Mental Instability May Not Preclude Parenting

Mother [M] and Father [F] were high school sweethearts. They never married but lived together and had two children together Son [S] (born in December 2000) and Daughter [D] (born in December 2004).

In 2016, The Department of Child and Family Services [DCFS] received a complaint that M had abused her daughter. According to the referral, M had opened the refrigerator to retrieve a carton of milk. She immediately began screaming that the milk was poisoned and people were trying to poison her. Although F, S, and D, tried to explain that no one was trying to poison anyone, M became more agitated and began throwing objects. One object she threw hit D’s arm – the reason for the alleged abuse. F contacted the police when he S and D could not calm M down. The police arrived and F explained that M had been diagnosed with schizophrenia and was now off her meds. The police took her to a psychiatric hospital for a 72-hour observation hold.

According to records, M began having schizophrenic episodes in 2013. She spent six months in a psychiatric ward and was stabilized with medication. Unfortunately, a few years later, she stopped taking her medications because she thought F was trying to poison her with them. Further, beside her mental issues, M is hearing impaired and afraid to be alone.

During its investigation, DCFS was informed by both S and D that they loved their mother; they did not fear her; and that she never threatened them. Yes, M threw things, but not at anyone. It was merely a coincidence that D got hit – and very minorly. DCFS found the home environment clean, the children were doing well in school and were in support groups at school. Further, M was never alone with the children. Either F was there or F’s mother, who lived with them. Still, DCFS determined that M was a threat to the children and removed them from the family home.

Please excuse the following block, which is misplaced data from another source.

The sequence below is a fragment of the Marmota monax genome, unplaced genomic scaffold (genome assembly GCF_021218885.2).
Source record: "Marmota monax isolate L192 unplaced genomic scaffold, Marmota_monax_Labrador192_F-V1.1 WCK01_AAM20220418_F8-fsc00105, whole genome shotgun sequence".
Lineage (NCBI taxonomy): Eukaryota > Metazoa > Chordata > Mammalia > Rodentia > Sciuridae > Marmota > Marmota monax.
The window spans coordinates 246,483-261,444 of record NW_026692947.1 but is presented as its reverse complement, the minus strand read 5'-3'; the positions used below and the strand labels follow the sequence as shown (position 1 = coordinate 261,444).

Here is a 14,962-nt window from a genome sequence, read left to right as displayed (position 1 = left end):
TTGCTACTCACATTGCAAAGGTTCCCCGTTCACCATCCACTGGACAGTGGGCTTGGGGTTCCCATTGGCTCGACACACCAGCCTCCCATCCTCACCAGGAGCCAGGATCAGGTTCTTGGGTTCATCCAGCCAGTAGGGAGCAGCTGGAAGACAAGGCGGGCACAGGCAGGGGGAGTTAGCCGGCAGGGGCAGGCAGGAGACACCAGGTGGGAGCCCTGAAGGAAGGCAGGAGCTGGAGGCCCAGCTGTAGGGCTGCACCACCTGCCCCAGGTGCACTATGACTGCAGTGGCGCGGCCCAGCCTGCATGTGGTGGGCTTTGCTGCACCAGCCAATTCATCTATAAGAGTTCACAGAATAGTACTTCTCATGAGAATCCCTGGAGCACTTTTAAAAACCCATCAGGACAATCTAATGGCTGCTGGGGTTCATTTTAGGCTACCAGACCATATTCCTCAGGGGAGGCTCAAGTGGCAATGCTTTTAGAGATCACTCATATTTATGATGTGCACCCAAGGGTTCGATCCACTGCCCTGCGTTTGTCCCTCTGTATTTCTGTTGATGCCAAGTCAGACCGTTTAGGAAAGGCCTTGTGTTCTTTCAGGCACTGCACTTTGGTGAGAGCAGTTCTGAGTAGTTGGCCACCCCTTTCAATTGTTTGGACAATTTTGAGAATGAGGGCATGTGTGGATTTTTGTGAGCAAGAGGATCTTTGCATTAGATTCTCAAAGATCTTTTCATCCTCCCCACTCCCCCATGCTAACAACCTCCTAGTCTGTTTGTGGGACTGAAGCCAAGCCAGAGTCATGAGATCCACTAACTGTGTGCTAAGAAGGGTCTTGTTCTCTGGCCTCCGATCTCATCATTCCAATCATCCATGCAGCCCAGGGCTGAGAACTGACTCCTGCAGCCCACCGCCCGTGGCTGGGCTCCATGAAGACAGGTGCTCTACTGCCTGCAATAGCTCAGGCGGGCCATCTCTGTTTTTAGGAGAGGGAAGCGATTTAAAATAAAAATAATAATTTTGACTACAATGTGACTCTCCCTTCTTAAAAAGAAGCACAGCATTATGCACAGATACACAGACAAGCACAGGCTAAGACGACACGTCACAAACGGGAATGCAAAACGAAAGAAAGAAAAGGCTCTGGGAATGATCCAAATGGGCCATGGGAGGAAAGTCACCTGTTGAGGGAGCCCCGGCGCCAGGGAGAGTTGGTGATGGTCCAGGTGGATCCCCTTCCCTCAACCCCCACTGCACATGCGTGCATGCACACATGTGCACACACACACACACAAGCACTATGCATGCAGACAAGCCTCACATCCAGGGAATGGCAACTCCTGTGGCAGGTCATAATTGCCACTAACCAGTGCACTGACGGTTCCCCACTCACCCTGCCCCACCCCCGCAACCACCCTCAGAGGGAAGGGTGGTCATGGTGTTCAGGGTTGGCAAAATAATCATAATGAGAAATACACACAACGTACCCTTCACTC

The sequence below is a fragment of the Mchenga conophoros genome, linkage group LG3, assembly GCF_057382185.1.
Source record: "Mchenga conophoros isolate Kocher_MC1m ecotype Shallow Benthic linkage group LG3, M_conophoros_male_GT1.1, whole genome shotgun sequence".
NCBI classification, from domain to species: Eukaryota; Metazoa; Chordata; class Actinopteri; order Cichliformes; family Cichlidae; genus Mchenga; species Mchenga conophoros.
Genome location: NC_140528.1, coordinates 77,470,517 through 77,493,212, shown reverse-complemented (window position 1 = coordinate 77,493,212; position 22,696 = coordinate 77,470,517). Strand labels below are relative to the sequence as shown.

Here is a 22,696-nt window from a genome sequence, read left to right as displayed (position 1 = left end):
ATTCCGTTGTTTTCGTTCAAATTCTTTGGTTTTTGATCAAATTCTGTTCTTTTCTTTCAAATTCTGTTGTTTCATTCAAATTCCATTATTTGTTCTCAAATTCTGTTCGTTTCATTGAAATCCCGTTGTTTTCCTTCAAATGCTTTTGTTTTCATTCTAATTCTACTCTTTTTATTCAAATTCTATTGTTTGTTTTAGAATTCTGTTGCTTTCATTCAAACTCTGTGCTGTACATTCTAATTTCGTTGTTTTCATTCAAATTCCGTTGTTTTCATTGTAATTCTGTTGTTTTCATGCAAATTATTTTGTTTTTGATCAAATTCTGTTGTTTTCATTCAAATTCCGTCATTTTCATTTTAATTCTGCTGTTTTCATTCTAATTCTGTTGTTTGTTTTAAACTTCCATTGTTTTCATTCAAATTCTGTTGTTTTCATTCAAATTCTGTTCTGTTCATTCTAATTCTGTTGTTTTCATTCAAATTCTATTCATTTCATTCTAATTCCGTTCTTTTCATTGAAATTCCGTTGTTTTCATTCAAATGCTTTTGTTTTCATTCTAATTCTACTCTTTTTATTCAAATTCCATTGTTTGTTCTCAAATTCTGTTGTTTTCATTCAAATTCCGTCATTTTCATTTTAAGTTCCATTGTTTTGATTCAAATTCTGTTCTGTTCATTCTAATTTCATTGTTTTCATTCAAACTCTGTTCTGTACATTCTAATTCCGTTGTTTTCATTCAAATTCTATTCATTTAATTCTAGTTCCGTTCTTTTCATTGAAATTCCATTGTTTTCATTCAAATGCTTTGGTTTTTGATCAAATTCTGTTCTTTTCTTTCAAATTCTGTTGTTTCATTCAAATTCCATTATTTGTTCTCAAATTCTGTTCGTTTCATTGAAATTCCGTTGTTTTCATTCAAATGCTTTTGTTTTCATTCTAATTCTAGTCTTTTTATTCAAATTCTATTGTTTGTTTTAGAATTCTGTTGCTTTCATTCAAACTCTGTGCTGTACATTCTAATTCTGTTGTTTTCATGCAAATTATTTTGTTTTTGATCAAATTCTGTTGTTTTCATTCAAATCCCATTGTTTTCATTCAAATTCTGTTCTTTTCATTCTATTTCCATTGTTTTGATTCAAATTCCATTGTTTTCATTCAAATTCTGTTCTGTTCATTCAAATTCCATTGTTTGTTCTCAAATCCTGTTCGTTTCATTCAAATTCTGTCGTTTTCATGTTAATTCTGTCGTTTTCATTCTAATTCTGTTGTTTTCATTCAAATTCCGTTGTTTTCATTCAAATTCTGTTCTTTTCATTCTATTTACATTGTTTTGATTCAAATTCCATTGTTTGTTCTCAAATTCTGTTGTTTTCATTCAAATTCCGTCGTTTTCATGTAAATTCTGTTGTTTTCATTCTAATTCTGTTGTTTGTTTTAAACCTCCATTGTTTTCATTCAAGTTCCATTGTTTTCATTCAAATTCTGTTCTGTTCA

DCFS filed its report with the juvenile court alleging that M “has mental and emotional problems, including delusional behavior, which render [her] unable to provide regular care of the children. On prior occasions in 2016, [she] was hospitalized for the evaluation and treatment of [her] psychiatric condition. On prior occasions, [she] failed to take [her] psychotropic medication as prescribed. [F] knew of [M’s] mental and emotional problems and [he] failed to protect the children. [F] allowed [M] to reside in the children’s home and have unlimited access to the children. Such mental and emotional condition on the part of [M] and [F’s] failure to protect the children endanger the children’s physical health and safety, create a detrimental home environment and place the children at risk of serious physical harm, damage, danger and failure to protect.” DCFS requested M remain away from the family, that she get psychiatric help, and that she be re-evaluated in six months. The juvenile court judge agreed with DCFS and ordered M stay away from the family home and that DCFS provide her with psychiatric help and the rest of the family with family support. M appealed the decision.

The Appellate Court agreed with M stating: “Although there is no question that [M] has mental health issues, the law is settled that harm may not be presumed from the mere fact of a parent’s mental illness.” The Appellate Court held that the children had suffered no harm from M and DCFS failed to show that the children were in any immediate danger from her. In fact, just the opposite; the family had been living with M’s condition for years and there had never been any danger to the children. The family’s current situation had not changed.

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